Compassion, Testosterone & Autism

Empathy involves an understanding of what others are thinking and feeling, and enables us to interact in the social world. According to the Empathizing-Systemizing (E-S) theory, females on average have a stronger drive to empathize than males. This sex difference may in part reflect developmental differences in brain structure and function, which are themselves under the influence of fetal testosterone (fT). Previous studies have found that fT is inversely correlated with social behaviors such as eye contact in infancy, peer relationships in preschoolers, and mentalistic interpretation of animate motion. Male fetuses are exposed to higher levels of testosterone than are female fetuses. The present study investigates empathizing in children, as a function of amniotic measures of fT. One hundred ninety-three mothers of children (100 males, 93 females) aged 6-8 years of age completed children’s versions of the Empathy Quotient (EQ-C), and the children themselves were tested on “Reading the Mind in the Eyes” Task (Eyes-C). All mothers had had amniocentesis during the 2nd trimester of pregnancy. There was a significant negative correlation between fT and scores on both measures. While empathy may be influenced by post-natal experience, these results suggest that pre-natal biology also plays an important role, mediated by androgen effects in the brain. These results also have implications for the causes of disabilities involving empathy, such as autism spectrum conditions, and may explain the increased rate of such conditions among males. (Chapman, E., Baron-Cohen, S., Auyeung, B., Knickmeyer, R., Taylor, K. & Hackett, G. (2006). Fetal testosterone and empathy: Evidence from the empathy quotient (EQ) and the “reading the mind in the eyes” test. Social Neuroscience, 1(2), 135-48.)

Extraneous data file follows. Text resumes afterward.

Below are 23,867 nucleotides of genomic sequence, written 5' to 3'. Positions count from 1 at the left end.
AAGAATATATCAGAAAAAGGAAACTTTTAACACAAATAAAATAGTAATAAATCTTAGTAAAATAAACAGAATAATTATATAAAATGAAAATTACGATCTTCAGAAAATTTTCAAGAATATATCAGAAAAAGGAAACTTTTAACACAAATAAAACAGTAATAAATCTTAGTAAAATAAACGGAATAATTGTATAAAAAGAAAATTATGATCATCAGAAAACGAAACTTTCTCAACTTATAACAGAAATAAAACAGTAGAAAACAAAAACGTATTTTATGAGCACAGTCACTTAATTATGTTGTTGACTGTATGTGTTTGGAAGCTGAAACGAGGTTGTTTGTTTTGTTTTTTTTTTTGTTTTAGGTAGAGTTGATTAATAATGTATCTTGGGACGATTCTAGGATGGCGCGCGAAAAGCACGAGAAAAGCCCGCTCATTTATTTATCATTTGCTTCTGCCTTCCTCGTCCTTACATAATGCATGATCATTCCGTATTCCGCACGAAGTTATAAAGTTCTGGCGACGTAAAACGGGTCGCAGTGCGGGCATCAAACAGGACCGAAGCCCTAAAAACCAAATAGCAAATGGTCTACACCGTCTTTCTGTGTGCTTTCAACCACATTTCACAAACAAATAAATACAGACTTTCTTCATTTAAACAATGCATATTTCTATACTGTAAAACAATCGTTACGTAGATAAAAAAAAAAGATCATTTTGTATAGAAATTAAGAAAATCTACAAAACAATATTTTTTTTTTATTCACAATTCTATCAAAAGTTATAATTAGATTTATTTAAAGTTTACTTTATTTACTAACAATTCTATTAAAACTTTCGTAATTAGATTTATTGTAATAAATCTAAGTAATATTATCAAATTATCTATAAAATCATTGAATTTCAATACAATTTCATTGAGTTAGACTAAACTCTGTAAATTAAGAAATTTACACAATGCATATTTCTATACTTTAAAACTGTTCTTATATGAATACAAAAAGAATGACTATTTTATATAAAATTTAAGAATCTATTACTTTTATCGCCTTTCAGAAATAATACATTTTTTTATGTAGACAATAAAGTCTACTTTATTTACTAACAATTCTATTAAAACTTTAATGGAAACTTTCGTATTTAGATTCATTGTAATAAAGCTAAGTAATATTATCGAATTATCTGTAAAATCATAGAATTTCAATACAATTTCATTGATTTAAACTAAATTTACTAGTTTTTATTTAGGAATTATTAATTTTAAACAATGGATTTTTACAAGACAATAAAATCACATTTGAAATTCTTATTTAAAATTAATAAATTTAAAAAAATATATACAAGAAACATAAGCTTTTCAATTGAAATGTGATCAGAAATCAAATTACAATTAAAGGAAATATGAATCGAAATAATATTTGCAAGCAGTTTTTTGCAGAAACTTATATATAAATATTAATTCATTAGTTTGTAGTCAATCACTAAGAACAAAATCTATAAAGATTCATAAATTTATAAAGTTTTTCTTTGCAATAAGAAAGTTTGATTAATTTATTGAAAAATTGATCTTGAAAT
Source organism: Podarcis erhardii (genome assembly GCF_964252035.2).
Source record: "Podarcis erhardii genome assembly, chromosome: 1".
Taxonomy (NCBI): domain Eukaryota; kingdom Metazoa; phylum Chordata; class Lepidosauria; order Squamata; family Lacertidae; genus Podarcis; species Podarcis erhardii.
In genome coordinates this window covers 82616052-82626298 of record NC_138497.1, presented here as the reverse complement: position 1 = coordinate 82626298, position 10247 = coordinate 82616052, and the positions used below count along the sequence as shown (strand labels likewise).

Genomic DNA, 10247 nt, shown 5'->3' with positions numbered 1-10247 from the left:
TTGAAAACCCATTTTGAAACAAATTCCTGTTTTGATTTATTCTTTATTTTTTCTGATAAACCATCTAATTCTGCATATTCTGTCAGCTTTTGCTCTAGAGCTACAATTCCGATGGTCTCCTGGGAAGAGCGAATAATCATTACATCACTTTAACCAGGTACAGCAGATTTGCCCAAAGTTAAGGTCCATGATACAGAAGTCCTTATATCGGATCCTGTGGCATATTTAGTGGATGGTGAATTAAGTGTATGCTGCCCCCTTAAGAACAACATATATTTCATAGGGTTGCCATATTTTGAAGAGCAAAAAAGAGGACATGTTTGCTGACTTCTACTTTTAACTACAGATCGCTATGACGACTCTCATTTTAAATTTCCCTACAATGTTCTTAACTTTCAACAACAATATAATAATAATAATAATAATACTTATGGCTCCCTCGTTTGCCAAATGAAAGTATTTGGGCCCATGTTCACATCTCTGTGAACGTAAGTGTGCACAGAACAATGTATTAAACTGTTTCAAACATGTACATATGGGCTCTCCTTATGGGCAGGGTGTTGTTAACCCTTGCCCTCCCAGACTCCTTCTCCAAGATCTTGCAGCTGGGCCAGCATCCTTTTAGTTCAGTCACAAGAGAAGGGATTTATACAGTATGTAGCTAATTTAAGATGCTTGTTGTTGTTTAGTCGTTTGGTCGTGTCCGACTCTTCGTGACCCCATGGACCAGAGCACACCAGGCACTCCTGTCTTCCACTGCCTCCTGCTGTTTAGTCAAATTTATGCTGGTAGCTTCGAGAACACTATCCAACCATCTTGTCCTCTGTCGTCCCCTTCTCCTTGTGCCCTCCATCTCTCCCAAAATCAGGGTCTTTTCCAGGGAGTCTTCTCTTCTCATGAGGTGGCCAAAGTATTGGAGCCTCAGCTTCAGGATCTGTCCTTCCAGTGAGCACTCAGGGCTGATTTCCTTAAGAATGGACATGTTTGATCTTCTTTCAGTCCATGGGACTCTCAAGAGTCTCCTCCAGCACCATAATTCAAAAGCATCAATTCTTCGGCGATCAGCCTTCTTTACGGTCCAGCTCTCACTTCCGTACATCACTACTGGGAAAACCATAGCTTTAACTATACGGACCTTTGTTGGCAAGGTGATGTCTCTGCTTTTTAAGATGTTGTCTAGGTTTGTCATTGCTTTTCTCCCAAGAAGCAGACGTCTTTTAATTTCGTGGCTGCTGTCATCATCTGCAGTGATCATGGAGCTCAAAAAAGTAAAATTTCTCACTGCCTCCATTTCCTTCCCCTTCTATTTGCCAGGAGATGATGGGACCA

Sarah Blaffer Hrdy’s Mothers and Others describes the intensity with which aboriginal hunter gatherer societies teach egalitarian principles that include sharing and thinking of others. Many of these societies are matrilocal with males compelled to travel to find a wife. I’ve hypothesized that our matrifocal hunter gatherer forebears feature high testosterone females and low testosterone males. What if it is necessary the compassion or empathy be a taught experience in societies where women have high testosterone? High testosterone wombs are associated with children exhibiting autism.

What I’m getting at here is perhaps we evolved with societal structures that prevented autism or difficulties developing theory of mind by intensely teaching to think of others. High testosterone women may less reflexively exhibit compassion requiring a social intervention to make it intuitive.

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